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Saturday, Apr 18 2009 10:47 AM

In search of the "Wow!" factor

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    By Casey Christie

    Casey Christie / The Californian West High School ninth grader, Emily Chim, left, works on a science demonstration with Teresa Casallas, a West High teacher, in front of one of Casallas' classes.

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    By Casey Christie

    Casey Christie / The Californian Teresa Casallas, a West High School integrated science teacher, uses a balloon in her classroom during a science demonstration on how different charges repel.

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BY JEFF NACHTIGAL, Californian staff writer jnachtigal@bakersfield.com

On the first day of school, Teresa Casallas gets to teach one of her favorite lessons, when she dons a pirate costume complete with fake parrot and bags of pirate booty, and proceeds to shock her students into having fun learning the scientific method.

"They look at me like I'm crazy, but they see I'm not uptight, and they buy into it," said Casallas, an integrated science teacher at West High and a 2009 nominee for Kern County Teacher of the Year.

Related Info

Kern County Teachers of the Year awards reception

Two top teachers and an alternate will be recognized; they move on to the state competition, where five teachers will be announced next November.

Three Kern County teachers will be recognized for earning national board certification.

When: 4 to 6 p.m. Tuesday

Where: Kern County Museum gazebo, 3801 Chester Ave.

"It's really simple, but they remember the steps," said Casallas, who strives to reach kids by coming up with creative, authentic ways to illustrate lessons.

(And it doesn't hurt to be loaded up with caffeine on that first morning to maximize the fun quotient, she said.)

Walk into Casallas', or any one of the classrooms of the 37 teachers nominated this year, and the "Wow!" factor of a superb teacher should be readily apparent.

"She was engaging, she has a rapport with the kids, she's got a game plan, and there's innovation," said Kenneth E. Dyar, a 2006 California Teacher of the Year who teaches PE in the Delano Union Elementary School District.

As a judge for this year's awards, he observed Casallas dash from one student group to another, crouching to make eye-level contact, liberally tossing out "good jobs," and "OK, be right theres," and smiling broadly when a student figured out a problem.

Casallas was a whirlwind of wisdom, rubbing a balloon against her head to generate a positive electron charge one moment, then taking three steps backward for another group to demonstrate wave action as the class worked its way through a learning game dubbed "The Amazing Science Race."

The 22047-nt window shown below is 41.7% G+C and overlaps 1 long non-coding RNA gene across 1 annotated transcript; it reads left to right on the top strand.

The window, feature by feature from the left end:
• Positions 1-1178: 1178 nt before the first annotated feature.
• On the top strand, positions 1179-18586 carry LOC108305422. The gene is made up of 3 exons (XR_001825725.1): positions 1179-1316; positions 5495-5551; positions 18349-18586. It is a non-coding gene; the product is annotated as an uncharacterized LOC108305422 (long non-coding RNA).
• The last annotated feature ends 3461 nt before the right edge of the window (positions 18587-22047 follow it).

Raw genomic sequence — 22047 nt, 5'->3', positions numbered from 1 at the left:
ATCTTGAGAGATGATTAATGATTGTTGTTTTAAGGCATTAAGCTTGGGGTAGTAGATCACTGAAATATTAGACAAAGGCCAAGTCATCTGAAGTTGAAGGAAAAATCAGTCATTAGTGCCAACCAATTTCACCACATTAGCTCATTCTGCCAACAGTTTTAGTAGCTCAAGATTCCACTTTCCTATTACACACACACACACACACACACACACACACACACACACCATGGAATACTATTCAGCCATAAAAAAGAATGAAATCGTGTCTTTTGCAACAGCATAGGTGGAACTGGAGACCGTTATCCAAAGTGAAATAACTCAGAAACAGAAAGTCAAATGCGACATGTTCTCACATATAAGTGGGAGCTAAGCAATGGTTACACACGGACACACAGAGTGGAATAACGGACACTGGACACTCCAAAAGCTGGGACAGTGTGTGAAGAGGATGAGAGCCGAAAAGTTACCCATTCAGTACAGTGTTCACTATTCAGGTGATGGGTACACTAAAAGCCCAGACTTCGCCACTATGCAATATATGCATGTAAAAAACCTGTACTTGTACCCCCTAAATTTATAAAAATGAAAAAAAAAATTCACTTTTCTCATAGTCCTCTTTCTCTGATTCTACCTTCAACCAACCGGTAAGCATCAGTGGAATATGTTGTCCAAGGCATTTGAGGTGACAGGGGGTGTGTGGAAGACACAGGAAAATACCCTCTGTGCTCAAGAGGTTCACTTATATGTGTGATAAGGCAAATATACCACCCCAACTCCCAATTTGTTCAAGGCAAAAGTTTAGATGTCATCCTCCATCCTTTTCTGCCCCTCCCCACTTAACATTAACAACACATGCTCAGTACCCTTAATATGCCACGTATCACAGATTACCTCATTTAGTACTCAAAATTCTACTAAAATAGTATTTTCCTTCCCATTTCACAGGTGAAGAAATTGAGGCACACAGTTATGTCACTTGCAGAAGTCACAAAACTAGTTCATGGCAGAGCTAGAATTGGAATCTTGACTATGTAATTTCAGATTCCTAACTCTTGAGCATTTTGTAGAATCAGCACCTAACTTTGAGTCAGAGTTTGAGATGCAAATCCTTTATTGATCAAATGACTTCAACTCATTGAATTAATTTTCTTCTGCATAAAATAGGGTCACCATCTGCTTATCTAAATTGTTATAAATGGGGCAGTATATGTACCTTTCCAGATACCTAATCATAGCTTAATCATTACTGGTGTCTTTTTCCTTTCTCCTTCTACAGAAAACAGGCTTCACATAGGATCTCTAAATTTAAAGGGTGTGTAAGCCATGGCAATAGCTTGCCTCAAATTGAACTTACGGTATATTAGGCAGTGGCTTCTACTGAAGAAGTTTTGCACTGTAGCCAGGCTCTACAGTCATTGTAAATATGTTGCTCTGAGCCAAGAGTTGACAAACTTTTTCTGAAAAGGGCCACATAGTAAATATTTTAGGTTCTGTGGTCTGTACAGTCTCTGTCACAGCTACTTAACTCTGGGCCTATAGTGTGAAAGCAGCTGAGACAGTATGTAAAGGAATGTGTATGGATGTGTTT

Tying the lesson into popular culture and using lots of learning props was a good sign, Dyar said.

In the midst of the controlled chaos, students stayed on track and even turned to help each other, a sign of Casallas' organizational skills, said Ann Georgian, a coordinator with the county's Beginning Teacher Consortium.

And all in 3-inch heels! Georgian noted.

Asked to describe the class, one student remarked to Georgian, "she don't trip like others."

Another student said, "Best class I've ever had."

Teaching lifestyle

For Casallas, in her seventh year as an educator, teaching is more lifestyle than career.

When she goes on vacation with her husband, Erick Casallas -- the teacher of the year at Emerson Middle School last year -- they talk about how they can bring the world back to their students.

Casallas jokes with her class that she feels like she's cheating on her husband because, she says, "I talk about you all the time."

In her nominee essay, Casallas wrote that her most distinguishing aspect is "how much I care for each and every one of my students."

"That's the most satisfying feeling, when you've taken kids that really need you, and you've helped them," Casallas said.

Casallas believes that each student is smart in his or her own way, and she structures lessons so she can emphasize all students' intelligence and help them reach their full potential.

The voluntary sign-up sheet for a Saturday study session was proof of Casallas' passion for teaching.

At least a dozen names were on the list.

Students would bring their own lunch to the four-hour study session, but afterward they'd all go to McDonald's.

"That's where her money is going," Georgian said with a knowing nod.

The special spark of a great teacher at work is so clear that when you walk in a classroom you can feel it, said Merry McCalley, School-Community Partnerships director for Kern County.

Do they have a passion for teaching? Are the students engaged? Is what they're teaching relevant to the students in the classroom? McCalley said all were indicators of a great teacher.

By the end of last week, Dyar was confident the committee had picked the top three nominees for Teachers of the Year to be announced Tuesday.

"They were not only teachers of students, but leaders in the school and their community," Dyar said.

"And they do many extra things beyond the final bell."

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